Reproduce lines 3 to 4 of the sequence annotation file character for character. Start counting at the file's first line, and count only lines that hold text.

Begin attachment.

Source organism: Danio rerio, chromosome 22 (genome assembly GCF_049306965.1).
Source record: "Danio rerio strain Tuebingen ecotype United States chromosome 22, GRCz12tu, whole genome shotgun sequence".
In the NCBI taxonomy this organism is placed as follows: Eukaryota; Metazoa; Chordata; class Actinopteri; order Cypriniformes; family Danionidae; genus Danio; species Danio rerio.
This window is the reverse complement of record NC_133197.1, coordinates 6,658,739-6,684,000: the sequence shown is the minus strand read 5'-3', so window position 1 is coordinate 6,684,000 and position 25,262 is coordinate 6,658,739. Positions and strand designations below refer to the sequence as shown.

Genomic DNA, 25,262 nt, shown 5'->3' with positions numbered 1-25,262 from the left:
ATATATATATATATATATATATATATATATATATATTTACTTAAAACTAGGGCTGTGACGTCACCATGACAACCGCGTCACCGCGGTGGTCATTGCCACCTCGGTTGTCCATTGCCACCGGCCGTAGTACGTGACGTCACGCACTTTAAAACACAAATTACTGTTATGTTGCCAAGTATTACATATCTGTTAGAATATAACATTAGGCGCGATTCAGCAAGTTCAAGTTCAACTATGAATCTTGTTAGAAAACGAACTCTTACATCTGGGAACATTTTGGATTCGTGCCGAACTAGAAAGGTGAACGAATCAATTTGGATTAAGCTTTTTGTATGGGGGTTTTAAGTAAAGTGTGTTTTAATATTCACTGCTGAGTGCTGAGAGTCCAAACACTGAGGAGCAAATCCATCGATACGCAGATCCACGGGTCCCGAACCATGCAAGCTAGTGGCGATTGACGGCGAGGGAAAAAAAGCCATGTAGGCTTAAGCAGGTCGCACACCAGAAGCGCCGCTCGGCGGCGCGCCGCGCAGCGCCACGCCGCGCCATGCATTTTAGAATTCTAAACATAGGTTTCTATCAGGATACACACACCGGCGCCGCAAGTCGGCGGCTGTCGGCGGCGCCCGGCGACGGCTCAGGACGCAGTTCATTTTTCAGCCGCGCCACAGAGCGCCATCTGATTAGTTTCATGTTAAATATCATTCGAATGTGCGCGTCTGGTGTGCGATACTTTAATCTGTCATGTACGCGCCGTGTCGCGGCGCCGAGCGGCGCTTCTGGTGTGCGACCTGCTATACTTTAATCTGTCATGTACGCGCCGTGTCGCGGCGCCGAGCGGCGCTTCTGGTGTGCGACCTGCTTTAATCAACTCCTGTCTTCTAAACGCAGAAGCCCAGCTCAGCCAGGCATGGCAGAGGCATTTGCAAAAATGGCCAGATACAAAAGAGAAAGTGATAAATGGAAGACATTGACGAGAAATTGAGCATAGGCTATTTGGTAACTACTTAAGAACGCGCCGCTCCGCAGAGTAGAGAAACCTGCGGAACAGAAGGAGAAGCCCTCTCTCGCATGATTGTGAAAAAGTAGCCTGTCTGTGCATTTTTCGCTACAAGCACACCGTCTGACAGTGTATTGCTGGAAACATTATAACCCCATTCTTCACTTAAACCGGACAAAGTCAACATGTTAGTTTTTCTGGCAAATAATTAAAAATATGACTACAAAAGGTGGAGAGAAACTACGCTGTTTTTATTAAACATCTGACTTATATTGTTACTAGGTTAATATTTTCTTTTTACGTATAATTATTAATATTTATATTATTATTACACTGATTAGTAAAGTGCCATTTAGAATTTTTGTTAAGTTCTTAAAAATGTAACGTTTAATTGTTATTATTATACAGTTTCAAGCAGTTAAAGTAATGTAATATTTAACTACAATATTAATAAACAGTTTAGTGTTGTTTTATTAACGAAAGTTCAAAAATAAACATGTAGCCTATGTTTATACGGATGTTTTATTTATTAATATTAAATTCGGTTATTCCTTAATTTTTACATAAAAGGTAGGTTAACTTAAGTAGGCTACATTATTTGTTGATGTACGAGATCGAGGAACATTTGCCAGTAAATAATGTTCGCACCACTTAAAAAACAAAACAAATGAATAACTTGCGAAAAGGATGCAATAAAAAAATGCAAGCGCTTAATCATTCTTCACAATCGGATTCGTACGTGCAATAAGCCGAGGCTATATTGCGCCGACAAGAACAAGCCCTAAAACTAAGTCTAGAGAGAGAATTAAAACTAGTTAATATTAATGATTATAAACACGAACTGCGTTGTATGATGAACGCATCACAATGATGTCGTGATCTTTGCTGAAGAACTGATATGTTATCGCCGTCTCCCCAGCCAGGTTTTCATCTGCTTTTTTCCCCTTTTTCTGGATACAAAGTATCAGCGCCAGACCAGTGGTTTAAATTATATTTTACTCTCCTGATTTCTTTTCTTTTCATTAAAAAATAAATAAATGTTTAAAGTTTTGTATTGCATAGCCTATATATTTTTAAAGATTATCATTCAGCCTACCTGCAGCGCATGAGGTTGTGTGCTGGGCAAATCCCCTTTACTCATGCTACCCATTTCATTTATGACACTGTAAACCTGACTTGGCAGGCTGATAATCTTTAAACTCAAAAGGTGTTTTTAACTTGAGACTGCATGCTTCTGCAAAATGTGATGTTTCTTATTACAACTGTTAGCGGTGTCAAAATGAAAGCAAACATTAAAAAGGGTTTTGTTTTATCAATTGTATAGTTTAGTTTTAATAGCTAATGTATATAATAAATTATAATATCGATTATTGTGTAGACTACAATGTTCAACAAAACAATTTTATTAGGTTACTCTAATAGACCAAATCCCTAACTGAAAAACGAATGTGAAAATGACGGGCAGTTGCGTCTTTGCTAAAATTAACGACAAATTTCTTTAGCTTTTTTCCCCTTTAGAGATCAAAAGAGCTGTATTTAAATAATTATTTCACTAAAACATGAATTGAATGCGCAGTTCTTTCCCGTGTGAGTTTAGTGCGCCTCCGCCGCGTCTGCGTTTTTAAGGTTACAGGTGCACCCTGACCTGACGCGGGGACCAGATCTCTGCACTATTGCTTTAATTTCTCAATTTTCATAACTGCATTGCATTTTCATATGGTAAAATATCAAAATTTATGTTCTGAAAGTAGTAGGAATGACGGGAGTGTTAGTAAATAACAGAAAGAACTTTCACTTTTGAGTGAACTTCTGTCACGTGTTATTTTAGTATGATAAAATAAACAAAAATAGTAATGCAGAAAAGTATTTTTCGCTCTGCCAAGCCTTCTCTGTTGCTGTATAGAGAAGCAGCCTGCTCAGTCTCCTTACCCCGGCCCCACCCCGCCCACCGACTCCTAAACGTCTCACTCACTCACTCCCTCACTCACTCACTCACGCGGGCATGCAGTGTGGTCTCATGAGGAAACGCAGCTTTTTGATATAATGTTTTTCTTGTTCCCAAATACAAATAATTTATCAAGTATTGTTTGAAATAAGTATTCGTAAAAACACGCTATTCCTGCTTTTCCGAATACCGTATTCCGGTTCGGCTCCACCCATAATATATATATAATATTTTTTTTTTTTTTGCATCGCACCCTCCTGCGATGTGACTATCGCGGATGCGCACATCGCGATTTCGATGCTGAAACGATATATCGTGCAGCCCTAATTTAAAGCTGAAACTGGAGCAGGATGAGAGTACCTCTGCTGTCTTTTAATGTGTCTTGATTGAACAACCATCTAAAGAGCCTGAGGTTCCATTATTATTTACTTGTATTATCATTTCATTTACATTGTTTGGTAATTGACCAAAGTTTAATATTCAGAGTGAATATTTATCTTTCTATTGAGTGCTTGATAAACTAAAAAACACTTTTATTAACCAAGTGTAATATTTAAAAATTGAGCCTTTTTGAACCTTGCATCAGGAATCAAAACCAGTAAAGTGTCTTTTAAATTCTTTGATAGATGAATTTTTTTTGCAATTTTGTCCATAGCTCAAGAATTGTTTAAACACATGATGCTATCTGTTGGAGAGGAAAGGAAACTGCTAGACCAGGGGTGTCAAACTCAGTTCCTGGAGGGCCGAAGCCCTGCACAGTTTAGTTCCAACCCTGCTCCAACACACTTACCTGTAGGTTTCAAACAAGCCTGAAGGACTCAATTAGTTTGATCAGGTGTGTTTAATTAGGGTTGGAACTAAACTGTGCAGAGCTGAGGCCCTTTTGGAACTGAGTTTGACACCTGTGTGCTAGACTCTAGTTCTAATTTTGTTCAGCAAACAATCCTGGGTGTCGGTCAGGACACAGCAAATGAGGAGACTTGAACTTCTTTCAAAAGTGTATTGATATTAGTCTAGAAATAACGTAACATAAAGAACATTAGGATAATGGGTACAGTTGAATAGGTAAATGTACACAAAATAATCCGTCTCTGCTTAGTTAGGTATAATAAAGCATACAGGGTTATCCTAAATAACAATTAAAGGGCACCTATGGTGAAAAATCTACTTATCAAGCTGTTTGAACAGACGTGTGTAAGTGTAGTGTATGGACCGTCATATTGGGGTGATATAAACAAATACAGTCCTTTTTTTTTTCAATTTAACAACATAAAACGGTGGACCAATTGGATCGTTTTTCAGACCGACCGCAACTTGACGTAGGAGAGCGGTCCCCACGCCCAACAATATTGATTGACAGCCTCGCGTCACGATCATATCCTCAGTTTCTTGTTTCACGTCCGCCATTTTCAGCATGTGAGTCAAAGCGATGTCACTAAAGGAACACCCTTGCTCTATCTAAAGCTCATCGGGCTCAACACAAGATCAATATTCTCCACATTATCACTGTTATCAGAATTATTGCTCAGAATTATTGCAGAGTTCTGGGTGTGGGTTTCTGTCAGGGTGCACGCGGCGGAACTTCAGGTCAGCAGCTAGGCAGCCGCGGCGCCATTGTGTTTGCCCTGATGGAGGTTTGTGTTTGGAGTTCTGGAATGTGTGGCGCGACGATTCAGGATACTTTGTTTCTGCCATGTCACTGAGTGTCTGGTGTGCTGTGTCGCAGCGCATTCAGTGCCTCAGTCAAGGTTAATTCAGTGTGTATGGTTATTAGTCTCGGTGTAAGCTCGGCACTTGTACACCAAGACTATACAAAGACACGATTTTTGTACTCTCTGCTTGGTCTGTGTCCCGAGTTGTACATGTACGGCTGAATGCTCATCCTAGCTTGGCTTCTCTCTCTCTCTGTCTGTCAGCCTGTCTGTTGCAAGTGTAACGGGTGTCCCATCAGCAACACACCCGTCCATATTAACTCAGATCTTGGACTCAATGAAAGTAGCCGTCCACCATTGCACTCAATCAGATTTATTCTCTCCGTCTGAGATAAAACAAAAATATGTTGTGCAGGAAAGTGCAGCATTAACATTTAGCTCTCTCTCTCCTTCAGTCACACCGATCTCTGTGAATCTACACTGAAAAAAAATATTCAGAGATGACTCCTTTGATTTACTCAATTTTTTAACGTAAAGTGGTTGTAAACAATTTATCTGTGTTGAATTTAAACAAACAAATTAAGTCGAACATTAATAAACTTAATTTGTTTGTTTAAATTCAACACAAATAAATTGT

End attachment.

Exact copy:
In the NCBI taxonomy this organism is placed as follows: Eukaryota; Metazoa; Chordata; class Actinopteri; order Cypriniformes; family Danionidae; genus Danio; species Danio rerio.
This window is the reverse complement of record NC_133197.1, coordinates 6,658,739-6,684,000: the sequence shown is the minus strand read 5'-3', so window position 1 is coordinate 6,684,000 and position 25,262 is coordinate 6,658,739. Positions and strand designations below refer to the sequence as shown.